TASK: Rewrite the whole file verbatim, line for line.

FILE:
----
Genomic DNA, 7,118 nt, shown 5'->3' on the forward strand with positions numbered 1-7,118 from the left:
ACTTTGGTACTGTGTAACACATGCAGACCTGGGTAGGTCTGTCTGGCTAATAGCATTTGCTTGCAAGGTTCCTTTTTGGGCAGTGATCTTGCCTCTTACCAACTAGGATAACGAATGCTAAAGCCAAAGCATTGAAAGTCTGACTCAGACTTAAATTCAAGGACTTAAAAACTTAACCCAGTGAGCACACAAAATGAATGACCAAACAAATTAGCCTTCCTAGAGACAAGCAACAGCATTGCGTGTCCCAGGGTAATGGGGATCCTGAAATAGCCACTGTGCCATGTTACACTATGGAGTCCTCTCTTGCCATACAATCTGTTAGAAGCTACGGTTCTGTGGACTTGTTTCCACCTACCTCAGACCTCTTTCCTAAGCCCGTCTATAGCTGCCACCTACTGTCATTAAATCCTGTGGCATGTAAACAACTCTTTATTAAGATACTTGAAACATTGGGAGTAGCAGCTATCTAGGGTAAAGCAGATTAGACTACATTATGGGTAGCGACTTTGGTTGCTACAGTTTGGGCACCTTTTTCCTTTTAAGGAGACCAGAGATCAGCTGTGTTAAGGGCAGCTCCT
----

Genomic DNA, 7,118 nt, shown 5'->3' on the forward strand with positions numbered 1-7,118 from the left:
ACTTTGGTACTGTGTAACACATGCAGACCTGGGTAGGTCTGTCTGGCTAATAGCATTTGCTTGCAAGGTTCCTTTTTGGGCAGTGATCTTGCCTCTTACCAACTAGGATAACGAATGCTAAAGCCAAAGCATTGAAAGTCTGACTCAGACTTAAATTCAAGGACTTAAAAACTTAACCCAGTGAGCACACAAAATGAATGACCAAACAAATTAGCCTTCCTAGAGACAAGCAACAGCATTGCGTGTCCCAGGGTAATGGGGATCCTGAAATAGCCACTGTGCCATGTTACACTATGGAGTCCTCTCTTGCCATACAATCTGTTAGAAGCTACGGTTCTGTGGACTTGTTTCCACCTACCTCAGACCTCTTTCCTAAGCCCGTCTATAGCTGCCACCTACTGTCATTAAATCCTGTGGCATGTAAACAACTCTTTATTAAGATACTTGAAACATTGGGAGTAGCAGCTATCTAGGGTAAAGCAGATTAGACTACATTATGGGTAGCGACTTTGGTTGCTACAGTTTGGGCACCTTTTTCCTTTTAAGGAGACCAGAGATCAGCTGTGTTAAGGGCAGCTCCT